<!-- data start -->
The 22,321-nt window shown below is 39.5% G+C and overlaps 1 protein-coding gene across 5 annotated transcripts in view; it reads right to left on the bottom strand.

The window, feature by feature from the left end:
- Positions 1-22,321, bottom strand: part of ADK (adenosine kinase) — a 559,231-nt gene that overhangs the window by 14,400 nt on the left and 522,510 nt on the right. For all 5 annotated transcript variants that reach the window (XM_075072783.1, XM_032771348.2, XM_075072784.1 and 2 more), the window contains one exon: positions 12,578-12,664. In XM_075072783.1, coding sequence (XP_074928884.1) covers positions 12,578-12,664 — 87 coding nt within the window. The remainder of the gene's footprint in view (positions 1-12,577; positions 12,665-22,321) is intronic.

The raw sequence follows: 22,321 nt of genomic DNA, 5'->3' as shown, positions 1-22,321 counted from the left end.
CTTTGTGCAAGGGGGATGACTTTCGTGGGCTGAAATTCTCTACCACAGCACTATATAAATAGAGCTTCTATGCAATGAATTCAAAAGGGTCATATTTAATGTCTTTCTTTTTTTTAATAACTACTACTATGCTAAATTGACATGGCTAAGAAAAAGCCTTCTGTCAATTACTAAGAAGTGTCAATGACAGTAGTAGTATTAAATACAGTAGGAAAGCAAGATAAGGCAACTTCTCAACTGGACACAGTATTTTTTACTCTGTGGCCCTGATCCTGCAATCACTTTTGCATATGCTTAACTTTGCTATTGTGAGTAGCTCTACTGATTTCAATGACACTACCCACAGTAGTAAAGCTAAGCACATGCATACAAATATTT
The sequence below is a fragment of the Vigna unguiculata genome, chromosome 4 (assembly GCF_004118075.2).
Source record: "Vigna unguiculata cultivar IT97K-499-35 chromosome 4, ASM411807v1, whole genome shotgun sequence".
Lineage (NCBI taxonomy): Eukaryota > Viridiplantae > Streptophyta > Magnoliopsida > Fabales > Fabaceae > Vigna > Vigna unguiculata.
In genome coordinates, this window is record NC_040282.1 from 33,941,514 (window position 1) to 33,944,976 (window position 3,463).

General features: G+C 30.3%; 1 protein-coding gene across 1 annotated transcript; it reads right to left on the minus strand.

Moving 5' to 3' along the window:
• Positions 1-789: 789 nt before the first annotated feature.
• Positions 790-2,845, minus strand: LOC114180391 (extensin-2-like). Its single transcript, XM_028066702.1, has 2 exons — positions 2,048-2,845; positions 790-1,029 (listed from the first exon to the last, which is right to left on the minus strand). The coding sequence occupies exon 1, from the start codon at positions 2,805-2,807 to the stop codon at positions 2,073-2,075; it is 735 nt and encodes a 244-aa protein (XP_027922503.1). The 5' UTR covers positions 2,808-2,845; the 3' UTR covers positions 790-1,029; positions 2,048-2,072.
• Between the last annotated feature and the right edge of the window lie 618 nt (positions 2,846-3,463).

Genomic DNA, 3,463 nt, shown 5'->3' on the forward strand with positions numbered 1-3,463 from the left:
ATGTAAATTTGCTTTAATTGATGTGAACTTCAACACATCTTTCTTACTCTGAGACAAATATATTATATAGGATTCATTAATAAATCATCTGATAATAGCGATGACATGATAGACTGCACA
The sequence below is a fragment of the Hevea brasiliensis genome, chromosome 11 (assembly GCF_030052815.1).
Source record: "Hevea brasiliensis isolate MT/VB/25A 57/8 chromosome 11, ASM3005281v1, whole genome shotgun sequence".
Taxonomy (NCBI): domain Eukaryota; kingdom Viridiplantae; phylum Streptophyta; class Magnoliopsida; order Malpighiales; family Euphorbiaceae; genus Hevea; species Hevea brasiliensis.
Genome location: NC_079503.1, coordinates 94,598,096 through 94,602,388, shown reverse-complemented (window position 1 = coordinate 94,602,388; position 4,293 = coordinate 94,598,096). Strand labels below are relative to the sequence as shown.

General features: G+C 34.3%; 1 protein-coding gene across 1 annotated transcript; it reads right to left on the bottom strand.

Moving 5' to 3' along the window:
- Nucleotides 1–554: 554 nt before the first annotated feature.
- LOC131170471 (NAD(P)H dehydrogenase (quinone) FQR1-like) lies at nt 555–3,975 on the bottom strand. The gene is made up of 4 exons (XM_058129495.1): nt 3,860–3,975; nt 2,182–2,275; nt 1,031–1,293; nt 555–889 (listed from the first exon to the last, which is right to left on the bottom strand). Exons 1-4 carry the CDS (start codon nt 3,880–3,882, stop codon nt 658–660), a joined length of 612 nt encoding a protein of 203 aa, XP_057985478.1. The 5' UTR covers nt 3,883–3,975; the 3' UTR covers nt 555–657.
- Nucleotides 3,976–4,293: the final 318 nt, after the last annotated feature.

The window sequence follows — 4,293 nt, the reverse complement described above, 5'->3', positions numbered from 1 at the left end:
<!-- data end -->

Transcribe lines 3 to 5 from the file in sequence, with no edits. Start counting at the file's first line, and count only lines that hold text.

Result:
- Positions 1-22,321, bottom strand: part of ADK (adenosine kinase) — a 559,231-nt gene that overhangs the window by 14,400 nt on the left and 522,510 nt on the right. For all 5 annotated transcript variants that reach the window (XM_075072783.1, XM_032771348.2, XM_075072784.1 and 2 more), the window contains one exon: positions 12,578-12,664. In XM_075072783.1, coding sequence (XP_074928884.1) covers positions 12,578-12,664 — 87 coding nt within the window. The remainder of the gene's footprint in view (positions 1-12,577; positions 12,665-22,321) is intronic.

The raw sequence follows: 22,321 nt of genomic DNA, 5'->3' as shown, positions 1-22,321 counted from the left end.
CTTTGTGCAAGGGGGATGACTTTCGTGGGCTGAAATTCTCTACCACAGCACTATATAAATAGAGCTTCTATGCAATGAATTCAAAAGGGTCATATTTAATGTCTTTCTTTTTTTTAATAACTACTACTATGCTAAATTGACATGGCTAAGAAAAAGCCTTCTGTCAATTACTAAGAAGTGTCAATGACAGTAGTAGTATTAAATACAGTAGGAAAGCAAGATAAGGCAACTTCTCAACTGGACACAGTATTTTTTACTCTGTGGCCCTGATCCTGCAATCACTTTTGCATATGCTTAACTTTGCTATTGTGAGTAGCTCTACTGATTTCAATGACACTACCCACAGTAGTAAAGCTAAGCACATGCATACAAATATTT